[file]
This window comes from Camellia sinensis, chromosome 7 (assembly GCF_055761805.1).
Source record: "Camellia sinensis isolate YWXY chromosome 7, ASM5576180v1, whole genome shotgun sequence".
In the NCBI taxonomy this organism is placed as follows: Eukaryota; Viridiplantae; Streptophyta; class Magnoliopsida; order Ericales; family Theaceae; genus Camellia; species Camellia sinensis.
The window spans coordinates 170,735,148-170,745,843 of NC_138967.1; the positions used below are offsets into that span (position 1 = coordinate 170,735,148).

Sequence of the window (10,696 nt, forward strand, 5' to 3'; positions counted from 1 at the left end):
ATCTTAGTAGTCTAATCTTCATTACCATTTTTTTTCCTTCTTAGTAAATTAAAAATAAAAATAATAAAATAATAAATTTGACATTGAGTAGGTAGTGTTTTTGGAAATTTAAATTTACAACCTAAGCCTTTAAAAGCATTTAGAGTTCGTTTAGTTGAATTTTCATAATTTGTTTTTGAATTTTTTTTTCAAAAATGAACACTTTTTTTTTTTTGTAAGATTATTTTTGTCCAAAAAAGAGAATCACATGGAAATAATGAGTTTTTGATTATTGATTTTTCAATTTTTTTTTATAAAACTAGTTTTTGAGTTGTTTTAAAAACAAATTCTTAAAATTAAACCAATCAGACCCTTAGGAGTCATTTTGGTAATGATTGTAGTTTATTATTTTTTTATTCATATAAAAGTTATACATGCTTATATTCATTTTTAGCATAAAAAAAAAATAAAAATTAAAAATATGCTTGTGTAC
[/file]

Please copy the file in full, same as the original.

This window comes from Camellia sinensis, chromosome 7 (assembly GCF_055761805.1).
Source record: "Camellia sinensis isolate YWXY chromosome 7, ASM5576180v1, whole genome shotgun sequence".
In the NCBI taxonomy this organism is placed as follows: Eukaryota; Viridiplantae; Streptophyta; class Magnoliopsida; order Ericales; family Theaceae; genus Camellia; species Camellia sinensis.
The window spans coordinates 170,735,148-170,745,843 of NC_138967.1; the positions used below are offsets into that span (position 1 = coordinate 170,735,148).

Sequence of the window (10,696 nt, forward strand, 5' to 3'; positions counted from 1 at the left end):
ATCTTAGTAGTCTAATCTTCATTACCATTTTTTTTCCTTCTTAGTAAATTAAAAATAAAAATAATAAAATAATAAATTTGACATTGAGTAGGTAGTGTTTTTGGAAATTTAAATTTACAACCTAAGCCTTTAAAAGCATTTAGAGTTCGTTTAGTTGAATTTTCATAATTTGTTTTTGAATTTTTTTTTCAAAAATGAACACTTTTTTTTTTTTGTAAGATTATTTTTGTCCAAAAAAGAGAATCACATGGAAATAATGAGTTTTTGATTATTGATTTTTCAATTTTTTTTTATAAAACTAGTTTTTGAGTTGTTTTAAAAACAAATTCTTAAAATTAAACCAATCAGACCCTTAGGAGTCATTTTGGTAATGATTGTAGTTTATTATTTTTTTATTCATATAAAAGTTATACATGCTTATATTCATTTTTAGCATAAAAAAAAAATAAAAATTAAAAATATGCTTGTGTAC